Dan Reuvers, president of Omni-Tract Surgical, a St. Paul–based manufacturer, explains that there are two kinds of surgical retractors: the wishbone retractor (with a wishbone shape) and the ring retractor (commonly referred to as a Bookwalter for the surgeon who invented it). Retractors hold a patient’s skin back from an incision or keep organs in place during surgery.
Omni-Tract launched its first ring retractor last year. The Speed-Tract ring retractor has several patented features including cam locks—that easily snap open and closed—instead of cranking or screwing mechanisms to adjust the height and angles of the retractor. It was also designed to be much lighter than the typical ring retractor. There are fewer parts, and handles have slots in them so they’re not solid; one piece has a hollow core.
The retractor ring can also be placed in a very high position. “The reason that that’s relevant is the growing obesity of the population,” Reuvers says. “More often now than used to be the case, they have to put extension pipes on to get the retractor high enough to fit over the large abdomen of all too many of us.”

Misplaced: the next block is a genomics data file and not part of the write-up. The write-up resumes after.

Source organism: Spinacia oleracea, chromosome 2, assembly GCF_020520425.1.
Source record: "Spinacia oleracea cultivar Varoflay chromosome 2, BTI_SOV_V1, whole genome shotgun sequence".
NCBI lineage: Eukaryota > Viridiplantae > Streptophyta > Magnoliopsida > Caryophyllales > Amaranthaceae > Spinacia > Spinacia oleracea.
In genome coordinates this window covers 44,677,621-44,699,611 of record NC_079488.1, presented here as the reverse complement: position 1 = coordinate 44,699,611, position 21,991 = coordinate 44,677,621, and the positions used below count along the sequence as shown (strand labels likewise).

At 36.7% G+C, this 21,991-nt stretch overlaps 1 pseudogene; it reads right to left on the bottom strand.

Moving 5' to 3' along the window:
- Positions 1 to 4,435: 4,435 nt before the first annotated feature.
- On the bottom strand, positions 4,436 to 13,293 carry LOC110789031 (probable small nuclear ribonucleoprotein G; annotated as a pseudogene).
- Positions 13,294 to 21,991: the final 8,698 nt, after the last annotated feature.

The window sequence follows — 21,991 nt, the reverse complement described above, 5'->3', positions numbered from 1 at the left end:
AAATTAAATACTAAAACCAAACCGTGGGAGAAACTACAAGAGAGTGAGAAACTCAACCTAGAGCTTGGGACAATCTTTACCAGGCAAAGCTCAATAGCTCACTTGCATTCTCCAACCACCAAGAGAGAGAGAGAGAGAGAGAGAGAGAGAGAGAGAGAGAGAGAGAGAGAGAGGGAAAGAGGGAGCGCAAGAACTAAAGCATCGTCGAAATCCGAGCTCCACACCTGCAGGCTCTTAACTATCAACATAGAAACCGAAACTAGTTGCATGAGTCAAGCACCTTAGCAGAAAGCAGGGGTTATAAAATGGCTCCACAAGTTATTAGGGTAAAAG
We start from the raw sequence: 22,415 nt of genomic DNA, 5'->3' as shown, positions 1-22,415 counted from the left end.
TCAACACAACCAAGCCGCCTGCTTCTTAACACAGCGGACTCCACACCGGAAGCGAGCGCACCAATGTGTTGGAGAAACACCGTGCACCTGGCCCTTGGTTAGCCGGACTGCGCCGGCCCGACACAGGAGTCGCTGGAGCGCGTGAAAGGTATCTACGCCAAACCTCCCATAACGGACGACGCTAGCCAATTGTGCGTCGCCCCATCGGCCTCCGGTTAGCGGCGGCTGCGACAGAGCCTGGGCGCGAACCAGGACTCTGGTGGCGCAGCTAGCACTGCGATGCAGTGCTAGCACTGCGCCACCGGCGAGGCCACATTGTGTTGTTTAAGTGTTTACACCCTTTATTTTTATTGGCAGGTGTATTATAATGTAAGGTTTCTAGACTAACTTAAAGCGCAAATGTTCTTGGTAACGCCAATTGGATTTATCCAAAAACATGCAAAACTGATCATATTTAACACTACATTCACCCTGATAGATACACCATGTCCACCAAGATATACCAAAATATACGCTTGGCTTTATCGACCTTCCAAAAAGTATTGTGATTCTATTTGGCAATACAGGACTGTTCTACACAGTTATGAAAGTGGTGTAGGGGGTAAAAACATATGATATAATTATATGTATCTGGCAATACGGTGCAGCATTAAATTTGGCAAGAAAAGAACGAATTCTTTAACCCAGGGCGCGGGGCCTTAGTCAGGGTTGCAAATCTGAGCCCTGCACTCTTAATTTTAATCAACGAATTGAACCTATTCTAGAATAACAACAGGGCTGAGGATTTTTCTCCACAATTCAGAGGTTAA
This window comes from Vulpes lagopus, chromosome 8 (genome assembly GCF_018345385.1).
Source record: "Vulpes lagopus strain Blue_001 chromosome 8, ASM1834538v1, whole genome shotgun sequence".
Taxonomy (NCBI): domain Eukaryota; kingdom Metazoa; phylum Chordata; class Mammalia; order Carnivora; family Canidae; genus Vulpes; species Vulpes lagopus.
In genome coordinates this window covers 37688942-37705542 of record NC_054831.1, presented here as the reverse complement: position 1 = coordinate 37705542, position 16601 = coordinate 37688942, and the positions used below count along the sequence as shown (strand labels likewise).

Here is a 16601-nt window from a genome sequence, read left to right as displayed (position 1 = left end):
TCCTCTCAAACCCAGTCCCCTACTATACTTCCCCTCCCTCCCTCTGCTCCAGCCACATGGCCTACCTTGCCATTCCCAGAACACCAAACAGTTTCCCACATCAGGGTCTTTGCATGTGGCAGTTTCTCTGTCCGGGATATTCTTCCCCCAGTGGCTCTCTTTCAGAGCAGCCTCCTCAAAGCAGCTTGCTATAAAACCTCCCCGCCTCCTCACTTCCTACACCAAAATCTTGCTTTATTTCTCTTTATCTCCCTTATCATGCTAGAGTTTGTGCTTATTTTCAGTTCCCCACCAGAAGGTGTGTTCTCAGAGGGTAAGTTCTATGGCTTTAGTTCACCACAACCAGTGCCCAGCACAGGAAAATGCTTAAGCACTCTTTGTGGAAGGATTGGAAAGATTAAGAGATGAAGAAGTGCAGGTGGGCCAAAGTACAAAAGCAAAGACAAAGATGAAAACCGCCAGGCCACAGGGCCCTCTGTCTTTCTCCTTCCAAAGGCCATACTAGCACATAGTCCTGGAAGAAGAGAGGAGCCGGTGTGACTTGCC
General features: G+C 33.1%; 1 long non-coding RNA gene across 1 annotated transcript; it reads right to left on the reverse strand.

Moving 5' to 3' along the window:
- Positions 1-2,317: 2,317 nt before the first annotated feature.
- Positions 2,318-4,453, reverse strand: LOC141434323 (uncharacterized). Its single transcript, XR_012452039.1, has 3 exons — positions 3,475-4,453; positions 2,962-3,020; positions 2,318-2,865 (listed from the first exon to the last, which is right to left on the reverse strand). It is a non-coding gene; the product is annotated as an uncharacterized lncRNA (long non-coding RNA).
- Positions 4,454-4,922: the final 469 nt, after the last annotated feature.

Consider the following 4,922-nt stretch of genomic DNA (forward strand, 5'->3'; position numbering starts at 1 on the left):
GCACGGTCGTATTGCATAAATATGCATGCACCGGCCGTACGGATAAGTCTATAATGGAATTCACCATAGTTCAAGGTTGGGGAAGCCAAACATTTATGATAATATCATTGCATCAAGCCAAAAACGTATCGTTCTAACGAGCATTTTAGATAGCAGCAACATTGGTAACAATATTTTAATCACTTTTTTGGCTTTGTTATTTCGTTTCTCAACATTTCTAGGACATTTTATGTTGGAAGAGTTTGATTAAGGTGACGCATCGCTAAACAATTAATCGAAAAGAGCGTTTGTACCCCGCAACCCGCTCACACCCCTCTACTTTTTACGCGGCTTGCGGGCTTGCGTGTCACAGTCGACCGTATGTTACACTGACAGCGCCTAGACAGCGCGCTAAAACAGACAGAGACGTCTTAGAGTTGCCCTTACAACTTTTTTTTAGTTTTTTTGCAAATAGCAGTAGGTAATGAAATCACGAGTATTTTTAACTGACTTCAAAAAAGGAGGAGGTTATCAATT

“[The] product . . . introduced benefits for three different but important constituents,” Reuvers says. Fewer parts means that the people in the sterile processing unit of a hospital have less to sterilize, fewer pieces to disassemble and reassemble, and they cool more quickly. Reuvers says the Speed-Tract is easier to carry and position for nurses who prep the operating room, because it weighs about 10 pounds less than regular ring retractors.
“All of our connections are much easier for the surgeon to use,” he adds. It sets up more quickly than traditional ring retractors, which can be an asset in trauma situations. Currently, half of Omni-Tract’s business is outside the United States, though the Speed-Tract is targeted at the U.S. market.